Change 76: Relief for employee share acquisitions: recovery of relief given in respect of approved Share Incentive Plans (SIPs): clauses 986, 990, 992, 993 and 998

This change deals with the withdrawal of relief given in respect of an approved SIP.

Schedule 4AA to ICTA gives relief for the costs of setting up an approved SIP, contributions to a plan trust and the provision of shares awarded to employees under the SIP. It is rewritten in Chapter 1 of Part 11 of this Bill.

Paragraphs 10, 11 and 12 of Schedule 4AA to ICTA withdraw relief in certain circumstances.

If relief is withdrawn, Schedule 4AA to ICTA treats the company as receiving a trading receipt equal to the withdrawn relief. If the business is a property business the effect of section 21A of ICTA is to treat the company as receiving a receipt of the property business equal to the withdrawn relief (because section 85B of ICTA, which provides that Schedule 4AA shall have effect, is in Chapter 5 of Part 4 of ICTA and that Chapter is listed in section 21A(2) of ICTA). If relief is withdrawn under paragraph 11 of Schedule 4AA and the company is carrying on an investment or insurance business, paragraph 13 of Schedule 4AA provides for an amount to be taxed under Schedule D Case VI.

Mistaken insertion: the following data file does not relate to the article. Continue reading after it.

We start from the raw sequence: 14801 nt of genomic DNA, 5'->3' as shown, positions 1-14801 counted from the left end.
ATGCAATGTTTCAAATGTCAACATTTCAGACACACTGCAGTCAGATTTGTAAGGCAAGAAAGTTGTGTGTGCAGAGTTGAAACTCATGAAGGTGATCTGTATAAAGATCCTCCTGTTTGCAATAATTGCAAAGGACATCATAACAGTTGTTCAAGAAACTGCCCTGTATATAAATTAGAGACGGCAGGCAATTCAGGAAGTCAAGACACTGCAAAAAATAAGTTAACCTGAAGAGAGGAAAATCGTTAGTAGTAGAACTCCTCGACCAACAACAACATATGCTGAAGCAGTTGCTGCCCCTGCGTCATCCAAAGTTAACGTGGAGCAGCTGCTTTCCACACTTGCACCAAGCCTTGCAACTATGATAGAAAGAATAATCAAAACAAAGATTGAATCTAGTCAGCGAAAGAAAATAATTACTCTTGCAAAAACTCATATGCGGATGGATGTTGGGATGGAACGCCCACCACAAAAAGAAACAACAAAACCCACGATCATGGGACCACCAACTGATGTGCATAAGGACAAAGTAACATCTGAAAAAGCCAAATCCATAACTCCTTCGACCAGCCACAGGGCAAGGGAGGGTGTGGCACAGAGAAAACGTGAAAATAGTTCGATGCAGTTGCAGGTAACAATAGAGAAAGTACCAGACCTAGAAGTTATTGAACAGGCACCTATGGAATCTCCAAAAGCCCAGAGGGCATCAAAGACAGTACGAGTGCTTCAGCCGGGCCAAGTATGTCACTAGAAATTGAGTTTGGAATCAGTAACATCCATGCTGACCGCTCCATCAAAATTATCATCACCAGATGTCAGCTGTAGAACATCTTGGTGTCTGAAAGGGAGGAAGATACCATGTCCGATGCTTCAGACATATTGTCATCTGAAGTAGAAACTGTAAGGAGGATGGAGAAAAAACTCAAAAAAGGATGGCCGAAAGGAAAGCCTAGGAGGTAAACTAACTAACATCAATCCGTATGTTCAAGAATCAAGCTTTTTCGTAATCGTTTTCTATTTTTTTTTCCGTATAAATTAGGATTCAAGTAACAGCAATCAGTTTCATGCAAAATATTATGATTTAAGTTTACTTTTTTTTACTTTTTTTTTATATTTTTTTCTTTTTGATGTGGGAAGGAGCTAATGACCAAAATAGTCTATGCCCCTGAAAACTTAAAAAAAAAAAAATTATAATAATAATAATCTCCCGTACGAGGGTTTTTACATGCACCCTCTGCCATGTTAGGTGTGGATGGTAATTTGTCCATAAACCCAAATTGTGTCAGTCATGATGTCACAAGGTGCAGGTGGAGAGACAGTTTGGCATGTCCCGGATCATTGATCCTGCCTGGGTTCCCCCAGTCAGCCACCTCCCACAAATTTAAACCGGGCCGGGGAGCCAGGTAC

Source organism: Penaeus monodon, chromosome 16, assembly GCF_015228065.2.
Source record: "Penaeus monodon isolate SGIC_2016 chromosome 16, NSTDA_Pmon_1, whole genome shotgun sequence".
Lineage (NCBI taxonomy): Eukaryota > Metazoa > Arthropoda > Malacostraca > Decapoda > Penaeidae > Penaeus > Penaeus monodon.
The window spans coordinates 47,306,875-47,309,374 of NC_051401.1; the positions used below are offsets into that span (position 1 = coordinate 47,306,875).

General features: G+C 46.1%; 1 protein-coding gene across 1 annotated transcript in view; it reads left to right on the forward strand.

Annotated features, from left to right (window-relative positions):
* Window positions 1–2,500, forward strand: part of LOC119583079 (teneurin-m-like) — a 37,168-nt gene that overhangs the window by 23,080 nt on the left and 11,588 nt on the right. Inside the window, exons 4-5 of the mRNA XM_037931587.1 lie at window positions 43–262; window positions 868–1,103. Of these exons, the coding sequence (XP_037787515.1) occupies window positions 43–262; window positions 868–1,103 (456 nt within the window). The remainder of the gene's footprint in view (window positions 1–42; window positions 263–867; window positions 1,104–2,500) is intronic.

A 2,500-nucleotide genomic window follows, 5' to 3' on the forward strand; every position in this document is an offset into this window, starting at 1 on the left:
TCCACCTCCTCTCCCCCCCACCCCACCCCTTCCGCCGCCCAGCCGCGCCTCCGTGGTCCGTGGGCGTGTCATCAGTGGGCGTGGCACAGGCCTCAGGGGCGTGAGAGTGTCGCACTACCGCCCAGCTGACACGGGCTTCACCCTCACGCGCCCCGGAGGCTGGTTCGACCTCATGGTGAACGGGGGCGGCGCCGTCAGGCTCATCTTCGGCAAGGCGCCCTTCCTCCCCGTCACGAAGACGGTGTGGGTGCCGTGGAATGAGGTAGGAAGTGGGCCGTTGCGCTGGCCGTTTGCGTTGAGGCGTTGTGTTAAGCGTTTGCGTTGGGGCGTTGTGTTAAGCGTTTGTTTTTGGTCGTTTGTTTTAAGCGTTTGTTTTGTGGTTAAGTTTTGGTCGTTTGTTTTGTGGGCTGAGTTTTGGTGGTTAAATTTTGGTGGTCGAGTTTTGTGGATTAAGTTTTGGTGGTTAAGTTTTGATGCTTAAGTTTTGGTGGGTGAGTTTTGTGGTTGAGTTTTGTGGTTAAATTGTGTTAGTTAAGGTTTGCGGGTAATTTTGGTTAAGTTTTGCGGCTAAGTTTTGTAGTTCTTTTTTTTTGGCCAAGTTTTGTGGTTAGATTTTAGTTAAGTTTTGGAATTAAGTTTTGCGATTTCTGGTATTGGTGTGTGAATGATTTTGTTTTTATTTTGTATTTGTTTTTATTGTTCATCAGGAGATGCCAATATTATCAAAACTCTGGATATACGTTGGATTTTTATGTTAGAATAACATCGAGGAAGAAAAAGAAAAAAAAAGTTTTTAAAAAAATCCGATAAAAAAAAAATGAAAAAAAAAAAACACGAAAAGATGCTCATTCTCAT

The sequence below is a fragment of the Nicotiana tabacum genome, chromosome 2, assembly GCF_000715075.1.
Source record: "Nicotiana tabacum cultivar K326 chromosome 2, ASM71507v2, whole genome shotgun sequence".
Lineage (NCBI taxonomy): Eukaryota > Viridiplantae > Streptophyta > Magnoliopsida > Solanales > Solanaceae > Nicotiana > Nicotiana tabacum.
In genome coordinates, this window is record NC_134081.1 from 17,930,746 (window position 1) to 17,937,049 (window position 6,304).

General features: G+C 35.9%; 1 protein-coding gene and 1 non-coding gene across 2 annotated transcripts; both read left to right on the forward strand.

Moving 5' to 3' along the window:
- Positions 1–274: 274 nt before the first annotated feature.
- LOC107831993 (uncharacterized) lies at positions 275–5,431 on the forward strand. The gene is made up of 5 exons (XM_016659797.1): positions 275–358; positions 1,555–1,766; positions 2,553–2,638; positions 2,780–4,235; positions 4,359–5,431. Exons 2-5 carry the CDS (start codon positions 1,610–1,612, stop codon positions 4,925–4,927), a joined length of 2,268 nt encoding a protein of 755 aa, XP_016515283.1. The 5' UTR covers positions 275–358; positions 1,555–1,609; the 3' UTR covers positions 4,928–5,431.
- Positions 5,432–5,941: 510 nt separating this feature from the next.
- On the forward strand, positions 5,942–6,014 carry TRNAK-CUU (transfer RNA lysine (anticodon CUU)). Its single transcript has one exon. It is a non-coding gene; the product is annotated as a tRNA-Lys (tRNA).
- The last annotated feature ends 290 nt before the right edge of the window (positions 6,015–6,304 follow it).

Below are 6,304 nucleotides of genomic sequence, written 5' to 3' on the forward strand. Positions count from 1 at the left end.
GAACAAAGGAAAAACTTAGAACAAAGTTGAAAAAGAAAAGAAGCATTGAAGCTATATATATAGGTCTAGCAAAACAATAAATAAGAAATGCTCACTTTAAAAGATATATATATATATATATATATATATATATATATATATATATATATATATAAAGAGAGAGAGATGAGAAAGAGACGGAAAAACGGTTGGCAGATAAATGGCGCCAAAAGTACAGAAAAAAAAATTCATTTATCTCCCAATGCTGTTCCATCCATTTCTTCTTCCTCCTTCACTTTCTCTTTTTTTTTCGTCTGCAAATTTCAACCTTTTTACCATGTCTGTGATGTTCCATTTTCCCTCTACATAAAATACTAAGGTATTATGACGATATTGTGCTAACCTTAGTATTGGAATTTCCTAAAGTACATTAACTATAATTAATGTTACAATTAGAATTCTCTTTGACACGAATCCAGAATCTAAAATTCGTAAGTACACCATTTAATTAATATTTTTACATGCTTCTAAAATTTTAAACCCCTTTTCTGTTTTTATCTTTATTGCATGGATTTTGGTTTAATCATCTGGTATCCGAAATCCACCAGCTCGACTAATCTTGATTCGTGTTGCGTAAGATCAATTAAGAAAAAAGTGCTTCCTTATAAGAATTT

But paragraph 13 of Schedule 4AA to ICTA does not apply to the case where a deduction under paragraph 9 of Schedule 4AA is withdrawn under paragraph 10(1) or 10(8) or paragraph 12 of Schedule 4AA.